In November 2013, five serving Governors from the governing PDP defected to the APC, as well as 49 legislators who will now join the ranks of 137 legislators in the APC as a result of the prior merger of the smaller opposition parties. This initially gave the APC a slim majority of 186 legislators in the Lower House out of a total of 360 legislators; however, subsequent political wrangling and pressure from political factions and interests outside the National Assembly of Nigeria, gave the party only 37 additional legislators thus giving the APC a nominal majority of 172 out of 360 Legislators, as opposed to the PDP’s 171 (though some smaller PDP-allied parties hold the balance of the other seats.[23] This was further confirmed when the party seated 179 members on January 15, 2015 when the House resumed after a long recess to finally affirm its majority. The governors who defected to the APC were Rotimi Amaechi of Rivers State, Abdulfatah Ahmed of Kwara State, Rabiu Kwankwaso of Kano State, Murtala Nyako of Adamawa State and Aliyu Wamakko of Sokoto State. It had been previously reported that Governors Mu’azu Babangida Aliyu of Niger State and Sule Lamido of Jigawa State were to set to defect from the People’s Democratic Party to the APC; however, both ended up remaining with the People’s Democratic Party. In the 2015 elections, Mu’azu Babangida Aliyu ran as a senatorial nominee of the People’s Democratic Party for the Niger State east senatorial district, losing in a landslide to the APC’s David Umaru.

On 12–13 December 2014, the APC was admitted as a consultative member into the Socialist International. On the 4th of July 2018, important members who were earlier identified as nPDP caved again out from APC to formed “Reformed APC” this is done ahead of 2018 general election. The formation of the R-APC made the opposition, the PDP the majority in the Senate.

Economic issues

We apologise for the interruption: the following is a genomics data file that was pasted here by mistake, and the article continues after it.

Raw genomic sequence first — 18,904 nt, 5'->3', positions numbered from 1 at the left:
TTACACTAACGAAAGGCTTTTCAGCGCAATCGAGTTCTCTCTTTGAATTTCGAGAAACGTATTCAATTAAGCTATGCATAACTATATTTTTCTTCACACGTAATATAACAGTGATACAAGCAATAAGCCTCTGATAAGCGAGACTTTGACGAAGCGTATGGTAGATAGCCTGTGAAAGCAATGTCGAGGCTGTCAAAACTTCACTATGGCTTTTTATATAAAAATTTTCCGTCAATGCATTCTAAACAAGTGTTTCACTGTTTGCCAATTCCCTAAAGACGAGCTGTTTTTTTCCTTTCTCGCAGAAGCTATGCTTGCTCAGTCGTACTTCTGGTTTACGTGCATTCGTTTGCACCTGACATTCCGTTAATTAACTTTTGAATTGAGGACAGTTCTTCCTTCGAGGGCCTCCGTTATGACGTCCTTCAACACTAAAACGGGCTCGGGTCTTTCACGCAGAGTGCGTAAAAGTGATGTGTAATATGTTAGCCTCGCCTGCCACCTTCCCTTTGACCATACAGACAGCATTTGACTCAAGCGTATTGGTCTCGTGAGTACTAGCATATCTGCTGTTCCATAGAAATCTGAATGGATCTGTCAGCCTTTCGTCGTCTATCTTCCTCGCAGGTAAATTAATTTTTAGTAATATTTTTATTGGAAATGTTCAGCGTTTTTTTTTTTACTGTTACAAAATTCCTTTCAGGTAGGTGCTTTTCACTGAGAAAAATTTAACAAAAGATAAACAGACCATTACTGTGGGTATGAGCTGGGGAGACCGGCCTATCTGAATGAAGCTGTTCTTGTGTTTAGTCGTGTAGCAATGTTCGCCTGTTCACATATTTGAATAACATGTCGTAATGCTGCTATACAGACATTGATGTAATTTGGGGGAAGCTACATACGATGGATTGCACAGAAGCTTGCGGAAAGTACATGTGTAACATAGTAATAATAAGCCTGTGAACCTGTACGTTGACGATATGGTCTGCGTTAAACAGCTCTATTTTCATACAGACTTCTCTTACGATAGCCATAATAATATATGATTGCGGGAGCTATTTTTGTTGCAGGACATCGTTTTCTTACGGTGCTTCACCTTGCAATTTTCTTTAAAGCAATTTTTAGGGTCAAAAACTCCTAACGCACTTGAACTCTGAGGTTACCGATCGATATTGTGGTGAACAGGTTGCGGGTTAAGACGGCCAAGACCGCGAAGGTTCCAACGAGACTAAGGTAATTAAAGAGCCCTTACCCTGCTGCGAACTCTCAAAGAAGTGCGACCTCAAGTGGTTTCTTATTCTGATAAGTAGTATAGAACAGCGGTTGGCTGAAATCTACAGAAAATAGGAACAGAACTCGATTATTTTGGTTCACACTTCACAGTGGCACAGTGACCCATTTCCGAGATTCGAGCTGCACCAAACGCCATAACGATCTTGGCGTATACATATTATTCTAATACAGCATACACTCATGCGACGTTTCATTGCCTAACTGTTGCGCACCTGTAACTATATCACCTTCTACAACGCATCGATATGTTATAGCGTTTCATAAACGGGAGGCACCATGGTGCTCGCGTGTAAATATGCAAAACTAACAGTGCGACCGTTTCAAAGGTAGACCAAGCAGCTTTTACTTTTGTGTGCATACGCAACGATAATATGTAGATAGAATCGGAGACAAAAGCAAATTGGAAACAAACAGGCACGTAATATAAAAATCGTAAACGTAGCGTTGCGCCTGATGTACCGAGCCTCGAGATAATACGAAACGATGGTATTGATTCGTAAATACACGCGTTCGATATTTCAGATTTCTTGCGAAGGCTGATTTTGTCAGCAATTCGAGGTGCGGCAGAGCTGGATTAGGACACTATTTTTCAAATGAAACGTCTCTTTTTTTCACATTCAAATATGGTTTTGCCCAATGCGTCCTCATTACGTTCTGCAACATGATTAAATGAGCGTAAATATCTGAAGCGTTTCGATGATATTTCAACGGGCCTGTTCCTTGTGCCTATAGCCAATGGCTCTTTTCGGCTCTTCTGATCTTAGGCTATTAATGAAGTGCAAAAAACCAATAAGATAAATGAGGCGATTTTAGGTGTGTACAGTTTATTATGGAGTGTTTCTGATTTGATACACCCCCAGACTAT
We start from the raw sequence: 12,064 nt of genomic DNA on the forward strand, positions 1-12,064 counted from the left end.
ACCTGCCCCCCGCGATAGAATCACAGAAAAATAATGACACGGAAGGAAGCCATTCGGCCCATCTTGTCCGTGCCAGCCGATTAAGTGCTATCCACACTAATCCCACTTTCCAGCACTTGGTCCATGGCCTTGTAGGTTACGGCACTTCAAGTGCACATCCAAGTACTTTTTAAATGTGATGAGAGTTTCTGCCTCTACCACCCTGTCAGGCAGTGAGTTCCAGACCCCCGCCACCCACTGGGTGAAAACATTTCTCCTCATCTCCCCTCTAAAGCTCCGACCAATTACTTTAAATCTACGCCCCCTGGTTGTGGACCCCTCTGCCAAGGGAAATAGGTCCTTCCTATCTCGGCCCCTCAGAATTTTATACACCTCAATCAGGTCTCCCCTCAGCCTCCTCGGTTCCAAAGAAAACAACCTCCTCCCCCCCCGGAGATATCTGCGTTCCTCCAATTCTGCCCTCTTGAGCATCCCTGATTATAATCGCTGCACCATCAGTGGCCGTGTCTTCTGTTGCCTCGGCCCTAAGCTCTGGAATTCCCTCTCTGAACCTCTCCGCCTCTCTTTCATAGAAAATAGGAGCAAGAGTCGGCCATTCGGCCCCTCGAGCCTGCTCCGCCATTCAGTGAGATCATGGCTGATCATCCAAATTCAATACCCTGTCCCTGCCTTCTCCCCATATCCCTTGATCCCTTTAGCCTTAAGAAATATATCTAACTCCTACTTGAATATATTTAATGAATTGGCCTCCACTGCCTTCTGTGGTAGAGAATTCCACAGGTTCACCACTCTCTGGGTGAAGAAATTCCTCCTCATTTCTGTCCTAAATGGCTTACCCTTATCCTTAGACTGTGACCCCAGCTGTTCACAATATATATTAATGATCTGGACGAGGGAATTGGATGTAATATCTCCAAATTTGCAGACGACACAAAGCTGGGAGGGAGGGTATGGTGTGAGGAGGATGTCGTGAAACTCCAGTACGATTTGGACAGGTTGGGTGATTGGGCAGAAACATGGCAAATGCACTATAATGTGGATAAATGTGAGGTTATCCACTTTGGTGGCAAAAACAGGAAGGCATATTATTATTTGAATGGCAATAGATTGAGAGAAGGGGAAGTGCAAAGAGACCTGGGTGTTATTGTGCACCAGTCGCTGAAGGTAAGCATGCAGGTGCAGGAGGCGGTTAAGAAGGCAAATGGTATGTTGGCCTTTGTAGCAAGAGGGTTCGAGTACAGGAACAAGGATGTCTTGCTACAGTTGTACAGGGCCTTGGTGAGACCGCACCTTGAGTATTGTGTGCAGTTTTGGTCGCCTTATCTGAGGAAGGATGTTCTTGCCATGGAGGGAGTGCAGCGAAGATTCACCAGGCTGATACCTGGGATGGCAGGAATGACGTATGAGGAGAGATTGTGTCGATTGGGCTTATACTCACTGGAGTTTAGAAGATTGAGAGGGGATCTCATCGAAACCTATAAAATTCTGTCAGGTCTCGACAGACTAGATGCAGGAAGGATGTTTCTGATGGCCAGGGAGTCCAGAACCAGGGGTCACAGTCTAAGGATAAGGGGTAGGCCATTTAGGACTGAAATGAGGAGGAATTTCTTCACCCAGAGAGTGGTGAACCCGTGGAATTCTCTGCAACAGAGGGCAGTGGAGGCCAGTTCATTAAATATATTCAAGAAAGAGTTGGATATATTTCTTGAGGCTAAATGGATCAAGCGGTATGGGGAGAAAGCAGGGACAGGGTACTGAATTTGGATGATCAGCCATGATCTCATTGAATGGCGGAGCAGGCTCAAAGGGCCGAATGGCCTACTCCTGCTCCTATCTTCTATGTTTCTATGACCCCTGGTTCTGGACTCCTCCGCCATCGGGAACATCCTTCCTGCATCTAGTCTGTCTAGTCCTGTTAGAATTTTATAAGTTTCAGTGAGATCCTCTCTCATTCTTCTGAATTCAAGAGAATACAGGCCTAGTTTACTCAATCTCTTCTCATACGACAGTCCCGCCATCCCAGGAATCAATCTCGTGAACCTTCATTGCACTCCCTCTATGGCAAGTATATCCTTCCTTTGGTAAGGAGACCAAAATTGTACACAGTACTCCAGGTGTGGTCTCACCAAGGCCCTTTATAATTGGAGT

The APC is generally considered to be a centre-left political party that favors controlled market economic policies, and a strong and active role for government regulation. A substantial number of its political leaders are followers of or politicians who subscribe to the social democratic political philosophy of Obafemi Awolowo and the socialist and anti-class views of Aminu Kano. Moreover, the majority of the APC’s base of political support is in southwestern Nigeria and Northern Nigeria, which are dominated by the country’s largest ethnic groups, the Yoruba and the Hausa-Fulani, respectively.

Social issues

Most political parties in Nigeria are socially conservative as a reflection of the views of the populace. However, compared to Nigeria’s other major party, the People’s Democratic Party, the APC is considered a more socially conservative party. This is in part due to the party being dominated by an older generation of Nigerian politicians[a fact or an opinion?] and the fact that a substantial base of its voters live in the predominantly Muslim Hausa-Fulani parts of Nigeria. Like the PDP, the APC is against same-sex relations, and strongly favors social conservatism on moral, religious and cultural grounds. The APC is more supportive of state’s rights, advancing state police as part of its manifesto.[28] Its social policy is a combination of social nationalism. Despite the parties’ domination by pro-devolution politicians like Atiku Abubakar, Bola Tinubu and Chief Bisi Akande, the party’s presidential bearer and the CPC wing is less inclined to federalism. This basic tension creates sorts of ideological strange bed fellows, accommodated in context of a desire to win and combine forces in the 2015 election cycle.

Leave a Reply

Your email address will not be published.